CURWOOD: When humans start showing up on Mars, and there are folks who would like to have that happen sooner or later, to what extent do we kind of mess up the experiment there? Not knowing the life forms that we find are things that we brought, as opposed to what were there originally.
JOHNSON: I think that human exploration will happen. I think it will happen at some point. And there is this period of time, where we are still sending these very sophisticated robotic machines before humans arrive. And I think it's a very important one, from the perspective of astrobiology, not to say that the search for life and human exploration can't go hand in hand, but it does get a bit more difficult in some respects. You know, humans are bags of biology and we're sloughing off cells left and right. And it makes it more difficult. At the same time, we have, I believe the tools and the techniques and the technology to make those differentiations. For instance, if we found some cells on Mars, we could just sequence them. And we could look at, you know, their genetic code. And we could say, oh, you know, this is DNA base life. This is very similar to the kinds of common contaminants, or this is similar to the types of bacteria that humans carry in their own bodies. Or we can say, this is a type of life that either diverged billions of years ago that is unlike anything that we've ever seen here on earth. And so I think that we will be able to recognize different life, though it does complicate it in the sense that you know, it might be harder to see the sort of signal to noise if there's a lot of Earth light floating around on the planet's surface.
CURWOOD: So, what do you hope readers will take away from your book Sirens of Mars, writing that in 2020.
JOHNSON: So, you know, the book is not just about the science, it's really about our human relationship with the planet. And when I started writing it, it was just really a bunch of scribbles. Like, I would go to these talks and seminars and I would read these papers. And there would be these things that would strike me as incredibly evocative or poignant, or compelling, the kinds of things that would never find expression in the pages of scientific journals. And those ideas just started to coalesce at some point I just felt that Mars deserved a different type of treatment, you know, something that would really capture the majesty and the wonder of the entire quest. And that's how the book came together. And I really wanted to reach out to readers that weren't just, you know, already in love with science, but including people that didn't necessarily engage with science on a regular basis just to see how exciting and compelling and interesting it could be. But one thing I think would be great for people to take away is that, you know, we're a small species in this vast universe. And our lives are just incredibly short, you know, on the scale of geologic time, and we really just have a moment to be here. And it just makes life so very precious and so very special. And we've really just got to make the very most of this one moment that we each have.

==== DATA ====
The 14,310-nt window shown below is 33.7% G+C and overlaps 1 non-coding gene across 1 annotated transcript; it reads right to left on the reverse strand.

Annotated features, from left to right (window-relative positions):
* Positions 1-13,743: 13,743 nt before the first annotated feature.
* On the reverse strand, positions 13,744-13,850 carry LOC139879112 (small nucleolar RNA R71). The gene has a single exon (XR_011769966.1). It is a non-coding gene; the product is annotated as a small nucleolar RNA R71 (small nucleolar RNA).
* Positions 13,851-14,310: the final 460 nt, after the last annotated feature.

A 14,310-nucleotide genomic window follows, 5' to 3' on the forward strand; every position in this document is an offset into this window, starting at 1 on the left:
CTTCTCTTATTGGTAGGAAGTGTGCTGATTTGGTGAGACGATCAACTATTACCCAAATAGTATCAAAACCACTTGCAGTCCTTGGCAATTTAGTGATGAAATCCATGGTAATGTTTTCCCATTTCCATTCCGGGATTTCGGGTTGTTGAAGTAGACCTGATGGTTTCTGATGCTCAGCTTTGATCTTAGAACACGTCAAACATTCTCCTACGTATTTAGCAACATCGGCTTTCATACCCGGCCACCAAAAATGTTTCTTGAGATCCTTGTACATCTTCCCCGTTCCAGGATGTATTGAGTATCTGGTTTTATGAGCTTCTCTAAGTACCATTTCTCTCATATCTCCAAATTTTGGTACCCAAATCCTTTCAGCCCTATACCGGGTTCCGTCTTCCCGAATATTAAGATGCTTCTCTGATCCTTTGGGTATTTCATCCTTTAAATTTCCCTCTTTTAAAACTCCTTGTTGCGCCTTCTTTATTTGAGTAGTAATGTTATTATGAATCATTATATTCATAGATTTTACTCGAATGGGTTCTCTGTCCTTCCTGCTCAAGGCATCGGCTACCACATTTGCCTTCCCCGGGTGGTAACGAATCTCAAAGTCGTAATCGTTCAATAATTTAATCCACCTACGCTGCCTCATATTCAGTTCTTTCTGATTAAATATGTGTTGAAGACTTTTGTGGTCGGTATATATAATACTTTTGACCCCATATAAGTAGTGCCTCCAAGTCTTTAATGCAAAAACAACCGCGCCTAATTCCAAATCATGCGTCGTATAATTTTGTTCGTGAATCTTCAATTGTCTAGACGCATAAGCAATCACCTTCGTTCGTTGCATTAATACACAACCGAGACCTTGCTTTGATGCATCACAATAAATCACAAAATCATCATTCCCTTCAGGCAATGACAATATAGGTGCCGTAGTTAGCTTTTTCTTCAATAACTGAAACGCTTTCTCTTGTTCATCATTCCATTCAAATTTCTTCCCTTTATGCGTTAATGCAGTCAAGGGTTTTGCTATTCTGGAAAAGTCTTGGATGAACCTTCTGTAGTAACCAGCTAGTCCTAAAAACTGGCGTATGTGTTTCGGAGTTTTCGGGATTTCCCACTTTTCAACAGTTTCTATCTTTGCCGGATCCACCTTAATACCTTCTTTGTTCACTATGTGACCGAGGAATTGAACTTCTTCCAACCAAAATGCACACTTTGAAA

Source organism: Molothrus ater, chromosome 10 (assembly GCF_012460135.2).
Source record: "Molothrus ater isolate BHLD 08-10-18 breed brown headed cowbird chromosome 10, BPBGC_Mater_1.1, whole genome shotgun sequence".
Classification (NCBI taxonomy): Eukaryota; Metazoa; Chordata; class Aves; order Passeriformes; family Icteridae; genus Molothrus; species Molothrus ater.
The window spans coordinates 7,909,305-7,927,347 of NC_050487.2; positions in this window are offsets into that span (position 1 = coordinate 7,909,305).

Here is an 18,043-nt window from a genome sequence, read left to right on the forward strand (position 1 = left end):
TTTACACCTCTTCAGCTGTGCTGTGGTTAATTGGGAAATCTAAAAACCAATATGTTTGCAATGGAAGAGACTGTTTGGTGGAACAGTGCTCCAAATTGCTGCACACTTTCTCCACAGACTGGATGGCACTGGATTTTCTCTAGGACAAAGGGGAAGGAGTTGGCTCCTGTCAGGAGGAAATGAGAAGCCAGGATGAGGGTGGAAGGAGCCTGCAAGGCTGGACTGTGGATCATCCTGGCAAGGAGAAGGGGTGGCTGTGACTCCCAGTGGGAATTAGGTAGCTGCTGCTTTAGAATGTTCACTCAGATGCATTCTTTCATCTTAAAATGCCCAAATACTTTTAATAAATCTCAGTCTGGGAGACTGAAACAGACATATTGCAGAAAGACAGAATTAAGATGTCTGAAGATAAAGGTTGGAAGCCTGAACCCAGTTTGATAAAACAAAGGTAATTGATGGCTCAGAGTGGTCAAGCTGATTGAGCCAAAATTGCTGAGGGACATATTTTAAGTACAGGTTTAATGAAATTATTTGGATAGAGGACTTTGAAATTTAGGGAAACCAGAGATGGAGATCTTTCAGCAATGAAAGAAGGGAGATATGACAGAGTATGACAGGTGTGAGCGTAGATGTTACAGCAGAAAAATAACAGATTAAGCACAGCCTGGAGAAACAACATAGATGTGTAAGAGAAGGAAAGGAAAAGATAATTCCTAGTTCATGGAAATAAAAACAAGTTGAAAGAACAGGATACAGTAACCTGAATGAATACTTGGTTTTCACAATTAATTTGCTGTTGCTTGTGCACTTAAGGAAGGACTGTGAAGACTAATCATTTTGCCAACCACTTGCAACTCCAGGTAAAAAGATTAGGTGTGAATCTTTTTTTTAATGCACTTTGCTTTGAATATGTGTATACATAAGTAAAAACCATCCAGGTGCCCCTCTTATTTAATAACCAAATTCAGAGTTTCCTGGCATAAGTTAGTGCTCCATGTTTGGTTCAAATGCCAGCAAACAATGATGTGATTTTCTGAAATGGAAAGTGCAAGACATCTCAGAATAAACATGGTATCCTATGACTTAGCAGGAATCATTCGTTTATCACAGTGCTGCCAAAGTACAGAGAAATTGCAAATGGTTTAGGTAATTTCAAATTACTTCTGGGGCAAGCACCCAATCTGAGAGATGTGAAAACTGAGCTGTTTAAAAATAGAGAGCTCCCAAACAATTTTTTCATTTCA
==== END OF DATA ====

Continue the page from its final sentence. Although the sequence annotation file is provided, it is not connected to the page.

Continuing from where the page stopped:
CURWOOD: Sarah Stewart Johnson is an associate professor at Georgetown University and the author of Sirens of Mars: Searching for Life on Another World. Thank you so much for taking the time with us today.
JOHNSON: Steve, thank you. This was such a pleasure to talk with you.
CURWOOD: And I do hope you find what you're looking for.
JOHNSON: Me too.
CURWOOD: Living on Earth is produced by the World Media Foundation. Our crew includes Naomi Arenberg, Bobby Bascomb, Paloma Beltran, Jenni Doering, Jay Feinstein, Anne Flaherty, Don Lyman, Isaac Merson, Aynsley O’Neill, Kori Suzuki, and Jolanda Omari. Jake Rego engineered our show. Alison Lirish Dean composed our themes. You can hear us anytime at L-O-E dot org, Apple Podcasts and Google Podcasts, and like us, please, on our Facebook page - Living on Earth. We tweet from @livingonearth. And you can find us on Instagram at livingonearthradio. I’m Steve Curwood. Thanks for listening!